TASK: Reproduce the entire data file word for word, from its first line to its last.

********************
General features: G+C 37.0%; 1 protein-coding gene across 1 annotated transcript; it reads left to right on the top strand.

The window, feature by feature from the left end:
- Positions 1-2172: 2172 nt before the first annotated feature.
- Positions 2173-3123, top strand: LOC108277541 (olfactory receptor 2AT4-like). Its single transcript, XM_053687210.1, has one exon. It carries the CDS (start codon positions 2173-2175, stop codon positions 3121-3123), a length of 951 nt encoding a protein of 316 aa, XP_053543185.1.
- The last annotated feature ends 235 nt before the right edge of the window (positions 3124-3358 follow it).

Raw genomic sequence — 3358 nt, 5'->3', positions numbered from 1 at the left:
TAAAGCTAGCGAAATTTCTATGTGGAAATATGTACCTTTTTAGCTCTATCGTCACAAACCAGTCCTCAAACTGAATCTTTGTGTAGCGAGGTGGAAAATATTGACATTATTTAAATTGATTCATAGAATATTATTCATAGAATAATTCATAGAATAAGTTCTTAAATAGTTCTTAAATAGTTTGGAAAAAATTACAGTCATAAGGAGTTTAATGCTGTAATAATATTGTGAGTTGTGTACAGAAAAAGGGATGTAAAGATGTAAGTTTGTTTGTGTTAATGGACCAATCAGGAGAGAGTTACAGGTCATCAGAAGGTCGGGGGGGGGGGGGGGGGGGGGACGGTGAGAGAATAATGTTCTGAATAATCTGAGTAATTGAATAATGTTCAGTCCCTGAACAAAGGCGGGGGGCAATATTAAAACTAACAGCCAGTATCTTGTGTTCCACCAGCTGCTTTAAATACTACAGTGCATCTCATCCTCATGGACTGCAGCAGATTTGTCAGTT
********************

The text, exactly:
General features: G+C 37.0%; 1 protein-coding gene across 1 annotated transcript; it reads left to right on the top strand.

The window, feature by feature from the left end:
- Positions 1-2172: 2172 nt before the first annotated feature.
- Positions 2173-3123, top strand: LOC108277541 (olfactory receptor 2AT4-like). Its single transcript, XM_053687210.1, has one exon. It carries the CDS (start codon positions 2173-2175, stop codon positions 3121-3123), a length of 951 nt encoding a protein of 316 aa, XP_053543185.1.
- The last annotated feature ends 235 nt before the right edge of the window (positions 3124-3358 follow it).

Raw genomic sequence — 3358 nt, 5'->3', positions numbered from 1 at the left:
TAAAGCTAGCGAAATTTCTATGTGGAAATATGTACCTTTTTAGCTCTATCGTCACAAACCAGTCCTCAAACTGAATCTTTGTGTAGCGAGGTGGAAAATATTGACATTATTTAAATTGATTCATAGAATATTATTCATAGAATAATTCATAGAATAAGTTCTTAAATAGTTCTTAAATAGTTTGGAAAAAATTACAGTCATAAGGAGTTTAATGCTGTAATAATATTGTGAGTTGTGTACAGAAAAAGGGATGTAAAGATGTAAGTTTGTTTGTGTTAATGGACCAATCAGGAGAGAGTTACAGGTCATCAGAAGGTCGGGGGGGGGGGGGGGGGGGGGACGGTGAGAGAATAATGTTCTGAATAATCTGAGTAATTGAATAATGTTCAGTCCCTGAACAAAGGCGGGGGGCAATATTAAAACTAACAGCCAGTATCTTGTGTTCCACCAGCTGCTTTAAATACTACAGTGCATCTCATCCTCATGGACTGCAGCAGATTTGTCAGTT